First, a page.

While we’re remembering those who have served in our military, it’s a good time to acknowledge that many of the homeless we see as we drive through Oregon and Washington are actually veterans.  Brett Anderson of Vancouver was one of them.  He served in the Air Force, then moved back to Vancouver to be with his wife and daughter, but the marriage didn’t work out and he found himself living on the street.  He was not a drug user—until then.   He says help from the Veteran’s Administration saved his life.  He now works for the V.A as a Peer Support Counselor, in other words, helping veterans who are dealing with exactly what he’s already lived through.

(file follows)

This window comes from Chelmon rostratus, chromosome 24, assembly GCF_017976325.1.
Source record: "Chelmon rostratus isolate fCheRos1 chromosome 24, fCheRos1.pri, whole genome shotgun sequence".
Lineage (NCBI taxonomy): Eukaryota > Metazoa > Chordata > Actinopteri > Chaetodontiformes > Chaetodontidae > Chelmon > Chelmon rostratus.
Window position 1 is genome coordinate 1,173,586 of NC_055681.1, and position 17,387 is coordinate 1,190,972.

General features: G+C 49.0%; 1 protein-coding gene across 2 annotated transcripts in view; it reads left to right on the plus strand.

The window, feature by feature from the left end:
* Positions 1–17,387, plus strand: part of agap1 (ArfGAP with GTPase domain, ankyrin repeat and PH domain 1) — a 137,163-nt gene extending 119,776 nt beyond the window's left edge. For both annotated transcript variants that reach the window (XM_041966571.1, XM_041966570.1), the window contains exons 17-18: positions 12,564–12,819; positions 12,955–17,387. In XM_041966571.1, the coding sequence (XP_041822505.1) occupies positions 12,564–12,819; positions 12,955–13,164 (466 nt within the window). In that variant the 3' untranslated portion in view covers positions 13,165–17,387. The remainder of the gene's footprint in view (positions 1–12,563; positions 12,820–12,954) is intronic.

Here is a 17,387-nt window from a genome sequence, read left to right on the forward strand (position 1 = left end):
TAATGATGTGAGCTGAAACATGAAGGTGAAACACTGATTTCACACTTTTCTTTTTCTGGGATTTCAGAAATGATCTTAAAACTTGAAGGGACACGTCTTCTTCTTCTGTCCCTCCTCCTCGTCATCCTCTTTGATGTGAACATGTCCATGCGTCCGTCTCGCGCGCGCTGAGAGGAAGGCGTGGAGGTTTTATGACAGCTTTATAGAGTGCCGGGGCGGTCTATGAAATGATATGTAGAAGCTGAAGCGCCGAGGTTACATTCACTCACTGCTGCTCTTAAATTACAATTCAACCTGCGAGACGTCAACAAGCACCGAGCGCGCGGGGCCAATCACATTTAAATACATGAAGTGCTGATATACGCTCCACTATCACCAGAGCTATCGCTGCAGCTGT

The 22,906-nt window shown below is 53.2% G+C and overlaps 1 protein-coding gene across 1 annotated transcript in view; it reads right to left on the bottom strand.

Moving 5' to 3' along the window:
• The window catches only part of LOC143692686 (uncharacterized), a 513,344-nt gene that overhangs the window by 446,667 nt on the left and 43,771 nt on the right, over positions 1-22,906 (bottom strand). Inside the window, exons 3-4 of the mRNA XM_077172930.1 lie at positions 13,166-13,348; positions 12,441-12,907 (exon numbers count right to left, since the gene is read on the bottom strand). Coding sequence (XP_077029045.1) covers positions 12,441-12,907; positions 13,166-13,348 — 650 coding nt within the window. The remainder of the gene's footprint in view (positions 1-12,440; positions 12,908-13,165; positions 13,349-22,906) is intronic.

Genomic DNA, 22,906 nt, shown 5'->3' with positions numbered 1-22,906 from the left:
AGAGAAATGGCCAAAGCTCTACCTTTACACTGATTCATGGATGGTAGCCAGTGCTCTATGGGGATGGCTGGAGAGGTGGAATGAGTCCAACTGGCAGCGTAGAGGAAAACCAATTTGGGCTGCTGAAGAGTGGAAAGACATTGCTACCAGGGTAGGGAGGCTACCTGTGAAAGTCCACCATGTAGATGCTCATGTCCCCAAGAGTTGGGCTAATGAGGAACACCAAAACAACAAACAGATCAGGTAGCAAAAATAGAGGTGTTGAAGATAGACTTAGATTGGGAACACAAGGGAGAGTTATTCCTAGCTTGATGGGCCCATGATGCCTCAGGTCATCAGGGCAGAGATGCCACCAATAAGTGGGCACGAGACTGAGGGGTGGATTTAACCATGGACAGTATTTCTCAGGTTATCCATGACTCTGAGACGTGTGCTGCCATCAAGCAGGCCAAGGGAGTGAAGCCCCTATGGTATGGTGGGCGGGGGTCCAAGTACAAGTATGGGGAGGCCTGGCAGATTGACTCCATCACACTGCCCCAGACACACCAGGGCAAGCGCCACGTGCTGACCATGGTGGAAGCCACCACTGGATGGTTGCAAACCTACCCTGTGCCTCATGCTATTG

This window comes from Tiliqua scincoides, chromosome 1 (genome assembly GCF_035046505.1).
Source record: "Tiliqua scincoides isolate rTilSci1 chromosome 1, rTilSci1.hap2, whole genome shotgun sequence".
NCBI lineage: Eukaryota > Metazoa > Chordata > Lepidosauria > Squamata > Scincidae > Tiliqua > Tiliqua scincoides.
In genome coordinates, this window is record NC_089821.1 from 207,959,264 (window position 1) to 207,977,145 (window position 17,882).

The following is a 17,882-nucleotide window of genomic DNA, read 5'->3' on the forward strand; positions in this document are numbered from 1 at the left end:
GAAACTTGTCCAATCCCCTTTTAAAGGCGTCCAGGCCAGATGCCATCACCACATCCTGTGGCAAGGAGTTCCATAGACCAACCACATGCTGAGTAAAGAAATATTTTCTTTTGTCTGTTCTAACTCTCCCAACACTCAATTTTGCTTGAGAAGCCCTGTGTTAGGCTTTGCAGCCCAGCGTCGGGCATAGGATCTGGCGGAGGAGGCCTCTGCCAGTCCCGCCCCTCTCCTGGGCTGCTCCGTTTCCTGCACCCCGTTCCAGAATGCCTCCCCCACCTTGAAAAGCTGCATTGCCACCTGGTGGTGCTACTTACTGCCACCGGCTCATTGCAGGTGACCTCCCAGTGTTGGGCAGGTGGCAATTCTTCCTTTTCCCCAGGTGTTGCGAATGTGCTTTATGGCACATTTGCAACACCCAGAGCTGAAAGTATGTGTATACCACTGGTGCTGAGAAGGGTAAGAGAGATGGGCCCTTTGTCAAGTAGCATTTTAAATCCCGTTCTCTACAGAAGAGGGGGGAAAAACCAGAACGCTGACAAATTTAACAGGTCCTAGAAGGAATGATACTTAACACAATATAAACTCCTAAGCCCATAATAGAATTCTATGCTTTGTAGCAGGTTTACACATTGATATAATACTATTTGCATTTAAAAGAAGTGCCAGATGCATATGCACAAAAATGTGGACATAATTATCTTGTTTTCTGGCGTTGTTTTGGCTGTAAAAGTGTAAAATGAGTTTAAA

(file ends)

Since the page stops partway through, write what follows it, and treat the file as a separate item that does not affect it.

The V.A in Vancouver nominated him as KXL Everyday Hero.

If you are curious as to how many of the people you see living on the streets around Oregon and Washington are veterans, the answer is: a lot.

The U.S. Department of Housing and Urban Development  Annual Homeless Assessment Report  found that 580,466 people experienced homelessness in the United States on a single night in 2020, an increase 2.2 percent, from 2019.

Veteran homelessness did not decrease compared with 2019, and homelessness among family households did not decrease for the first time since 2010.

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